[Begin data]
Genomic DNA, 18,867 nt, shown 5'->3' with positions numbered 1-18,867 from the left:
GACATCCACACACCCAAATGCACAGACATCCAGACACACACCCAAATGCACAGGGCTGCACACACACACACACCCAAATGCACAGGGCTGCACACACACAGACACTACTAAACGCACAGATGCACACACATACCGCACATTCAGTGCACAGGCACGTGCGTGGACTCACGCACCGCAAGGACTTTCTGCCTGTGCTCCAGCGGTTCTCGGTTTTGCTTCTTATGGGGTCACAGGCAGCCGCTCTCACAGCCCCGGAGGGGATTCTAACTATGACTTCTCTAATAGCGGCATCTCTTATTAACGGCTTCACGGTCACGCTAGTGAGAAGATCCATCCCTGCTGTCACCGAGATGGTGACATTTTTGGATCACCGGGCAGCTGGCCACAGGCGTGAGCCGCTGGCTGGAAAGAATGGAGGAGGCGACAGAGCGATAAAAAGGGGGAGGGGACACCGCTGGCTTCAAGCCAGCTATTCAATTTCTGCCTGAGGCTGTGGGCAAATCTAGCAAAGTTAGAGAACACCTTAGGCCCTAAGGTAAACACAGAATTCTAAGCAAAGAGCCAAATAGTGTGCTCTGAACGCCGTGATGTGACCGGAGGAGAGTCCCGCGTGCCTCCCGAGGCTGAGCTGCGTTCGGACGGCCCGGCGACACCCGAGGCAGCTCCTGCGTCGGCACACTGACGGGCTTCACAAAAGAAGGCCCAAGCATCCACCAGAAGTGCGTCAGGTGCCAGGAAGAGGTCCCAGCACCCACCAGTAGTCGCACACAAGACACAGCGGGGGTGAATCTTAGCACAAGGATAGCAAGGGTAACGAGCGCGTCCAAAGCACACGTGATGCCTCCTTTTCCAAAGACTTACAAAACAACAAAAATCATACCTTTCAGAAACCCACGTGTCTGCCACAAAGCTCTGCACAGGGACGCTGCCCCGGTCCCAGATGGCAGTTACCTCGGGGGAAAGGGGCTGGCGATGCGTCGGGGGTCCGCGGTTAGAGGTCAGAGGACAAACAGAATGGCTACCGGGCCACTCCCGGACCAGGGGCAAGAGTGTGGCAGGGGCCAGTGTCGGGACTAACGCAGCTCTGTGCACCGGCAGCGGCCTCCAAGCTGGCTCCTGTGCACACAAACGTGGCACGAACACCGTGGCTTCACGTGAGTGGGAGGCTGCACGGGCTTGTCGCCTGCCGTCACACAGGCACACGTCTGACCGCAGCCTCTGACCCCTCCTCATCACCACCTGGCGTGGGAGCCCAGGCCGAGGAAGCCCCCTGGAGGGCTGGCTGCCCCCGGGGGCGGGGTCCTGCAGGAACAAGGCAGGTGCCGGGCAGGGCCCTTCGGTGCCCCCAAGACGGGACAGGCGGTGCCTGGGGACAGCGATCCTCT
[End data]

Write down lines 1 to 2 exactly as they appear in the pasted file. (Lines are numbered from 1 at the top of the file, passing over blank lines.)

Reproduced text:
Genomic DNA, 18,867 nt, shown 5'->3' with positions numbered 1-18,867 from the left:
GACATCCACACACCCAAATGCACAGACATCCAGACACACACCCAAATGCACAGGGCTGCACACACACACACACCCAAATGCACAGGGCTGCACACACACAGACACTACTAAACGCACAGATGCACACACATACCGCACATTCAGTGCACAGGCACGTGCGTGGACTCACGCACCGCAAGGACTTTCTGCCTGTGCTCCAGCGGTTCTCGGTTTTGCTTCTTATGGGGTCACAGGCAGCCGCTCTCACAGCCCCGGAGGGGATTCTAACTATGACTTCTCTAATAGCGGCATCTCTTATTAACGGCTTCACGGTCACGCTAGTGAGAAGATCCATCCCTGCTGTCACCGAGATGGTGACATTTTTGGATCACCGGGCAGCTGGCCACAGGCGTGAGCCGCTGGCTGGAAAGAATGGAGGAGGCGACAGAGCGATAAAAAGGGGGAGGGGACACCGCTGGCTTCAAGCCAGCTATTCAATTTCTGCCTGAGGCTGTGGGCAAATCTAGCAAAGTTAGAGAACACCTTAGGCCCTAAGGTAAACACAGAATTCTAAGCAAAGAGCCAAATAGTGTGCTCTGAACGCCGTGATGTGACCGGAGGAGAGTCCCGCGTGCCTCCCGAGGCTGAGCTGCGTTCGGACGGCCCGGCGACACCCGAGGCAGCTCCTGCGTCGGCACACTGACGGGCTTCACAAAAGAAGGCCCAAGCATCCACCAGAAGTGCGTCAGGTGCCAGGAAGAGGTCCCAGCACCCACCAGTAGTCGCACACAAGACACAGCGGGGGTGAATCTTAGCACAAGGATAGCAAGGGTAACGAGCGCGTCCAAAGCACACGTGATGCCTCCTTTTCCAAAGACTTACAAAACAACAAAAATCATACCTTTCAGAAACCCACGTGTCTGCCACAAAGCTCTGCACAGGGACGCTGCCCCGGTCCCAGATGGCAGTTACCTCGGGGGAAAGGGGCTGGCGATGCGTCGGGGGTCCGCGGTTAGAGGTCAGAGGACAAACAGAATGGCTACCGGGCCACTCCCGGACCAGGGGCAAGAGTGTGGCAGGGGCCAGTGTCGGGACTAACGCAGCTCTGTGCACCGGCAGCGGCCTCCAAGCTGGCTCCTGTGCACACAAACGTGGCACGAACACCGTGGCTTCACGTGAGTGGGAGGCTGCACGGGCTTGTCGCCTGCCGTCACACAGGCACACGTCTGACCGCAGCCTCTGACCCCTCCTCATCACCACCTGGCGTGGGAGCCCAGGCCGAGGAAGCCCCCTGGAGGGCTGGCTGCCCCCGGGGGCGGGGTCCTGCAGGAACAAGGCAGGTGCCGGGCAGGGCCCTTCGGTGCCCCCAAGACGGGACAGGCGGTGCCTGGGGACAGCGATCCTCT